Taking costs out of a business can be deceptively easy to do — at least initially. Cutting low-hanging fruit such as providing coffee in break rooms, consulting services, laying off temporary employees or removing a layer of management can result in considerable savings. However, these savings are often not sustainable. Slowly but surely, decisions will be made by front line employees and managers alike that add costs back into the business. Within short order, many companies find themselves back in the exact same place they were before the costs were cut; only now employee morale has suffered and there is a general resistance or apathy to cost cutting throughout the organization.
Implementing sustainable cost reductions that “stick” over time requires a different approach. Instead of pursuing cost reductions to satisfy a short term goal, consider adopting a longer term approach that focuses on identifying value within business processes.
Depending on the size and complexity of your company, there may be thousands of complex processes in place to deliver the end product or service to customers. Unfortunately, complex processes often include waste, abuse and fraud. Consider the following approach to improving your internal processes:
Document the processes. Before changes can be implemented, the existing processes must be fully understood. Many companies view this step as redundant as the current processes will ultimately be replaced. However, the existing elements of a process must be understood before they can be changed. Changing a process that is not understood will likely result in mistakes being made, an increase in costs, as well as a decrease in customer satisfaction.
Focus on adding value. While reviewing and documenting an existing process, now is the time to identify elements that are value-added. A value-added element of the process includes an activity that the client is willing to pay for or is crucial to preparing the product or service for the marketplace. Conversely, non-value-added elements include steps that have appeared in the process over time, are in place to account for technology deficiencies, or steps that were just badly designed and implemented in the first place. Once the entire process has been divided into value-added and non-value-added elements, the work to design the future state can begin.
Envision the future. Having identified the value-added steps in the current state will allow your company to build the future state around those elements. Eliminating waste entirely from a process is exceptionally difficult to do. However, focusing on the “must haves” or value-added steps will bring waste to light. Once value is identified, waste in a process can be more readily minimized. In addition, once waste is removed, it will potentially be harder to add back into the process.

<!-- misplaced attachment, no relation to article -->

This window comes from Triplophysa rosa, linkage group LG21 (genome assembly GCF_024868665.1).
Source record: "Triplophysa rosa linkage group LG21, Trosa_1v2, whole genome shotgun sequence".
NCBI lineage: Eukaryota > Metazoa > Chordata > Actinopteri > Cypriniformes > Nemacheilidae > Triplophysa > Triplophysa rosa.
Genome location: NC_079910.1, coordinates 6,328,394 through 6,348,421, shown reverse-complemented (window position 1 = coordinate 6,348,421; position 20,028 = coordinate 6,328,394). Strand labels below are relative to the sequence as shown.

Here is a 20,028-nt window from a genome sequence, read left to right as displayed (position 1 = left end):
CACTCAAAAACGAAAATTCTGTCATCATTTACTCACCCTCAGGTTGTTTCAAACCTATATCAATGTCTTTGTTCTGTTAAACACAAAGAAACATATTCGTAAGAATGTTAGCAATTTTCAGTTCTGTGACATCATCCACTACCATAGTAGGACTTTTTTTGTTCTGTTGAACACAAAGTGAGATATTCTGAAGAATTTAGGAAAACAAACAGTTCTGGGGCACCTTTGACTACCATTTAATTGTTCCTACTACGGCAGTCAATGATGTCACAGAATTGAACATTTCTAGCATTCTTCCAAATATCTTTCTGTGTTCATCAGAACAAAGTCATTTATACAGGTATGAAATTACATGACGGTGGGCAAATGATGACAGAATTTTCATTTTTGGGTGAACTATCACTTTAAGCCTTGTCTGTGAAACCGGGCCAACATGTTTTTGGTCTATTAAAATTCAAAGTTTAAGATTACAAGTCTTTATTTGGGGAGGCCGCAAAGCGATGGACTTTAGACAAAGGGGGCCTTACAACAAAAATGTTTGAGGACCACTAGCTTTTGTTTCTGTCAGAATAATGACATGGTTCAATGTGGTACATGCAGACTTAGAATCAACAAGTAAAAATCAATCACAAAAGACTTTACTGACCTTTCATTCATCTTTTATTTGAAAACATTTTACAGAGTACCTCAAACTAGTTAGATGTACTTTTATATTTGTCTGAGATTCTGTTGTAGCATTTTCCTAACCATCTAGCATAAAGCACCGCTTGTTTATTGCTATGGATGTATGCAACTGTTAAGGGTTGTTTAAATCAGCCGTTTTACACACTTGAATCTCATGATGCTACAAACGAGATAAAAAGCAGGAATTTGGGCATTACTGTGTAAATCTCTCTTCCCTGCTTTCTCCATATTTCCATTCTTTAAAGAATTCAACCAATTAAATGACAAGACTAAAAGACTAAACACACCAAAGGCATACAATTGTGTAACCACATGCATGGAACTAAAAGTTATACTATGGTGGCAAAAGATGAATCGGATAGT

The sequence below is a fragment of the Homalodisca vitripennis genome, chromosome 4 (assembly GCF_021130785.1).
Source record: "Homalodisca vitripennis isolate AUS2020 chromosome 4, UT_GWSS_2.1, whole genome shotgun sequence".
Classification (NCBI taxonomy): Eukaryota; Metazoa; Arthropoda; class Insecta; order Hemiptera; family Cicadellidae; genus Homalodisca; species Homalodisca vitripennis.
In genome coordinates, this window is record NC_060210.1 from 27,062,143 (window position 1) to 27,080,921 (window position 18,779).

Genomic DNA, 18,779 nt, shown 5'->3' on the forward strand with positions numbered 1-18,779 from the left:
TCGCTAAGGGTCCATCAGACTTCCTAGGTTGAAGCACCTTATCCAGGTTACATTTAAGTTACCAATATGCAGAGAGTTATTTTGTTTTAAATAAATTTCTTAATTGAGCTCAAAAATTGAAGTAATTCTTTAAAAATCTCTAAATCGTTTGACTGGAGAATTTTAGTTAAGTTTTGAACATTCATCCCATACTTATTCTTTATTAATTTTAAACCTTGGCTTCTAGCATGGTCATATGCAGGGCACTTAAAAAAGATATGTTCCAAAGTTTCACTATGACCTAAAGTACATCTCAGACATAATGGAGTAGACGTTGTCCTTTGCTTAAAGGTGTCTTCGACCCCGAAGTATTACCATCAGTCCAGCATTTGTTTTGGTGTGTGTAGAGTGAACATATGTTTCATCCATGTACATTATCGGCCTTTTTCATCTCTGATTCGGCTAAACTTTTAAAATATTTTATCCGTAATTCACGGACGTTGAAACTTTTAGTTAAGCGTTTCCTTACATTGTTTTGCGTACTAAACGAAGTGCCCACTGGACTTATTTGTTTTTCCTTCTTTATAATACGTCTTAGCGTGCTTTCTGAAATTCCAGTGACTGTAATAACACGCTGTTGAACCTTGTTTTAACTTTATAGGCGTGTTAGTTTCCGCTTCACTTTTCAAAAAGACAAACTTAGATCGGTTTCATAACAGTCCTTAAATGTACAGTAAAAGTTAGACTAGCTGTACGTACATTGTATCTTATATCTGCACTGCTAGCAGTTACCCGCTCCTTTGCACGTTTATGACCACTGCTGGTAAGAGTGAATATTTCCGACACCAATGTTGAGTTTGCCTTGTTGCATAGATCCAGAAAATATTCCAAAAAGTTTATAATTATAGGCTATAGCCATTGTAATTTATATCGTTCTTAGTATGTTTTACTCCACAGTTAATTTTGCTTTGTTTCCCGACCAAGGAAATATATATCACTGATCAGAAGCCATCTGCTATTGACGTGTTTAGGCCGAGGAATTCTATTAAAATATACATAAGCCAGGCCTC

For example, the process for granting pricing exceptions for large customer contracts will likely include a review by representatives from sales, operations, manufacturing, legal and finance. Creating a streamlined contract pricing exception process means that only the departments that add value are included in the process while the non-value-added steps, such as departments that merely “rubber stamp” the exception, are removed.
Measuring the financial impact. Before a revised process is implemented, take the time to document the desired financial impact of the new process. For example, the financial benefits could include a reduction in staff needed to perform the process, a reduction in office supplies such as paper or an increase in revenue generated attributable to the process. A dedicated process improvement scorecard can help justify the time and effort expended to revise the process and also provide sufficient information to monitor the process over time to ensure that costs and inefficiency do not creep back in.
People respond to incentives. Launching sporadic cost reduction exercises results in big costs savings that are often unsustainable. Once the financial goals are achieved, employees and managers tend to resort to their previous behaviors and costs slowly escalate. Engaging employees in the process can help break this vicious cycle. Instead of periodically launching cost cutting efforts, your company should consider adopting a continuous improvement mindset that focuses on baking value into every process, not just removing costs. When employees are able to demonstrate that they increased the percentage of value-added tasks in a process, they should be recognized and rewarded.
For example, a front line employee with a golf club manufacturer suggested his department perform the final cleaning of the finished club instead of passing it to a separate department to be cleaned. Removing one step in the process without compromising the end product helped reduce costs and resulted in the finished product being shipped to customers one day after it had been finished versus two days after, under the old process.
When a senior executive launches a one-time cost cutting exercise, the results can be fleeting. Employees “hunker down” and wait for the initiative to falter or fade from the corporate consciousness. When your company and its employees embrace the concept of adding and maintaining value within a process over time, the results may not only be sustainable, they may ultimately provide your company with a competitive advantage.